Benefits of children in nature
With the rushing around of day to day life and the attraction of technology for leisure time, sometimes it makes it difficult to find time to take little ones into the natural world and reconnect with the essence of who we are. School holidays and weekends are ideal for getting to know our fauna and flora and learning what it’s like beyond books.
child care20 March 2019
Diverse studies show the importance that contact with nature has on children’s learning and cognitive and emotional development. Spending time relating to our surroundings provides well-being and environmental awareness, as well as improving their observation and exploration skills, creativity, self-discipline, social relationships, empathy and respect.
Planting seeds, ‘hunting’ insects, splashing around, smelling flowers, listening to the birds, watching the stars...All of this is possible with the freedom of getting dirty and enjoying spontaneous play. The beach, forest, countryside or mountain, are fantastic surroundings where you can connect to the natural world and enjoy it with the five senses.
Listening to the silence, the flow of water, the song of the different species of birds, the sound of nature itself (trees, plants, animals)... It is interesting to make them close their eyes and express their feelings in contrast with the usual sounds of their day to day life.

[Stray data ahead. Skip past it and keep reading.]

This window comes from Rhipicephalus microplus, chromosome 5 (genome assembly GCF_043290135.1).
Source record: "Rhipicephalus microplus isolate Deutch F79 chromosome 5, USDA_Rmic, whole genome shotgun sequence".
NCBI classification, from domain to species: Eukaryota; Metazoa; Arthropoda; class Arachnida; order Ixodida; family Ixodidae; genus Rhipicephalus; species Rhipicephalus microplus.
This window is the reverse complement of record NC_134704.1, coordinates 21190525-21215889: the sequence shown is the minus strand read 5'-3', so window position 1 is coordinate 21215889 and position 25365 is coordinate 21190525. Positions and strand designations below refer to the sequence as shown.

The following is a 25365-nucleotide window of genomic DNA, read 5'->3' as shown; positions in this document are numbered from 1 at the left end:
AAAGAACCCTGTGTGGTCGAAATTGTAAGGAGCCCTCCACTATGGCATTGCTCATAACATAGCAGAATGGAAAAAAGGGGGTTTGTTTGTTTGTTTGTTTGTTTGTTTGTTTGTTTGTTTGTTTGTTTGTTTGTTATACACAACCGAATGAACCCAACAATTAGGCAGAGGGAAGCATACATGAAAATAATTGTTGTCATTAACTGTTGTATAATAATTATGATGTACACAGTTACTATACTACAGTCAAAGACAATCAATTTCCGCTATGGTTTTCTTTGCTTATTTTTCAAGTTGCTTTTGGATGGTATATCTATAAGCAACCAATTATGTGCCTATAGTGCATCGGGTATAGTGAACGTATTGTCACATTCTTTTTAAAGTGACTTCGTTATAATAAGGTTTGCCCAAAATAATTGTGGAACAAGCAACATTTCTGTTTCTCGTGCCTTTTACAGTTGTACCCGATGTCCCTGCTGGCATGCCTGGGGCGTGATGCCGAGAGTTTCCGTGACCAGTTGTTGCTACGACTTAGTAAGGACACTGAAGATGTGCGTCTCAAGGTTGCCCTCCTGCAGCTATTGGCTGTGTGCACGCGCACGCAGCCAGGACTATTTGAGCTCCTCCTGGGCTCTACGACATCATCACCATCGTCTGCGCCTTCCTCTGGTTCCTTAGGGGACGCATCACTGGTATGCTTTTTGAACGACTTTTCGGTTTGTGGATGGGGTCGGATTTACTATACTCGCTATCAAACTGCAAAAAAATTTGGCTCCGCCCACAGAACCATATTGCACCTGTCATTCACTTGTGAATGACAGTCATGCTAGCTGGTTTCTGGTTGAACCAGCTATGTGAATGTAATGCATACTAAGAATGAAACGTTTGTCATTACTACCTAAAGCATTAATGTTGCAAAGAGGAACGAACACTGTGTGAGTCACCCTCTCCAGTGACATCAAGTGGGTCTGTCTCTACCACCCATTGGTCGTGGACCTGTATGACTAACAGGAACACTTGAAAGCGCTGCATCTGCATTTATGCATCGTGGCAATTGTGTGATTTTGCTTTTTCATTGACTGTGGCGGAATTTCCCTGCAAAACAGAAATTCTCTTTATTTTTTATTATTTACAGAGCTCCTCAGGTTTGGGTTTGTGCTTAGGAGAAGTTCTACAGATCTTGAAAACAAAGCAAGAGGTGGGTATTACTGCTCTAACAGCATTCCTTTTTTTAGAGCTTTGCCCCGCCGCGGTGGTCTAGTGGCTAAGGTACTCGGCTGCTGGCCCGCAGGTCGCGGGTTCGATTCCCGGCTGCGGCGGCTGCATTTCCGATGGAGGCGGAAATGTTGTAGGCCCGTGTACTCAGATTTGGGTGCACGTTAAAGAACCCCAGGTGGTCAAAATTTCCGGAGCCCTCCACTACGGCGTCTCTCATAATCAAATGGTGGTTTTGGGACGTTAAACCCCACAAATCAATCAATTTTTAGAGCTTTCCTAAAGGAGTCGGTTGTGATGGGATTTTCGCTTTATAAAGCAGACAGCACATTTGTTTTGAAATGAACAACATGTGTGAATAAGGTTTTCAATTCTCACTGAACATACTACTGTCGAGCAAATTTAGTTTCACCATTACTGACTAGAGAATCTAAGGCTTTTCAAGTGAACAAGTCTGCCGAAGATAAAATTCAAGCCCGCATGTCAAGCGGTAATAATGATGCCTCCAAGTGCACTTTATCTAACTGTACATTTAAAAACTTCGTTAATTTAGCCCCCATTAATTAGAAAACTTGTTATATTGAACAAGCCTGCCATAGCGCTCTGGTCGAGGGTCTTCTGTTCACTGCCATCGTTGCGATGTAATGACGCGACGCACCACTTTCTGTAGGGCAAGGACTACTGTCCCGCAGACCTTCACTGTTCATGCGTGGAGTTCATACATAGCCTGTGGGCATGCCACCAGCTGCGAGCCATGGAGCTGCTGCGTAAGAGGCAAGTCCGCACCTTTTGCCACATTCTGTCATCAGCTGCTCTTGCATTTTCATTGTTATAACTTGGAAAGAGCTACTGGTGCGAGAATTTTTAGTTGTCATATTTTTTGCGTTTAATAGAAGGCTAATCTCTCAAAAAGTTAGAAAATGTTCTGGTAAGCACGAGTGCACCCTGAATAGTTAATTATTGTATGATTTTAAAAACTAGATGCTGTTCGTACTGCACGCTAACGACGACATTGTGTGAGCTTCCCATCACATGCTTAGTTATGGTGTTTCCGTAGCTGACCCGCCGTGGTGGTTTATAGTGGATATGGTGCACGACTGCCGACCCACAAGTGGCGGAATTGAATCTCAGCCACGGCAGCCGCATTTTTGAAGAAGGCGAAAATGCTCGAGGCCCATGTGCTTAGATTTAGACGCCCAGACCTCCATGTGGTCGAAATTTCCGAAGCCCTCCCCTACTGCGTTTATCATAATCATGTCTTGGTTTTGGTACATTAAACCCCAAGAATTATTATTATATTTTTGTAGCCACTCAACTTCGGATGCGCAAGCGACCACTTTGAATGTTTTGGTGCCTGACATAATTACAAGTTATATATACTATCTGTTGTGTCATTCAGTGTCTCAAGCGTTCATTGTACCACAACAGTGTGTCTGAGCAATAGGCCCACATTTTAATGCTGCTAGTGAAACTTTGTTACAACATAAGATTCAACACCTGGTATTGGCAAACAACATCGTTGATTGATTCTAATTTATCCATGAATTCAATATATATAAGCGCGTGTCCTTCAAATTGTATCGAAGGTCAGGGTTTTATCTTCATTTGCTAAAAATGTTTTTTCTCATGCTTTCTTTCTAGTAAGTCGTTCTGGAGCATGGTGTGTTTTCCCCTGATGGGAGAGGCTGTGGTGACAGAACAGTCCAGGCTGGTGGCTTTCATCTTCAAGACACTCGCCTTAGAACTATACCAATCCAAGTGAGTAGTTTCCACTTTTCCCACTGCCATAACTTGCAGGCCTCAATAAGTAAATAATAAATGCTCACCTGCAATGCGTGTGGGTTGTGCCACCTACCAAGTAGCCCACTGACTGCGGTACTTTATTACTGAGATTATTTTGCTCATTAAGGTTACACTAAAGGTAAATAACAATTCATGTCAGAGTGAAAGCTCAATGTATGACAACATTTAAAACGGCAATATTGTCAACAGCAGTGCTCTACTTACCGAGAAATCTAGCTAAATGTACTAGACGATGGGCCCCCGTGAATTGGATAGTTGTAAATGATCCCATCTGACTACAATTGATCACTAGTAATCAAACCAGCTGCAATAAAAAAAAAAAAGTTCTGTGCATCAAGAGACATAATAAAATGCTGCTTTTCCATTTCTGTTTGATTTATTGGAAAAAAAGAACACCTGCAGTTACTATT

Smelling different plants and trying to differentiate them. It is recommendable to start with aromatic herbs that they are familiar with. A good activity to take advantage of the ‘excursion’ to nature and take a little bit of it home with us is to make air fresheners for wardrobes with these aromatic plants.
Enjoying the colours of nature and seeing how it changes in each of the seasons, observing how the animals and plants respond to their environment (for example, trees leaning towards the sun, the reaction of flowers to the sun or the rain, the location of animal nests). Another good activity is identifying geometric shapes in nature.
Trying edible plants, gathering wild fruit and telling them apart, looking for mushrooms and then cooking them at home..are all activities that help to boost taste and ‘savour’ our surroundings. All of this must always be supervised by an adult.
Touching leaves, tree bark, soil, stones, sand... Pause to feel the variety of textures they offer. With the sense of touch you can think of different crafts that can be done at home.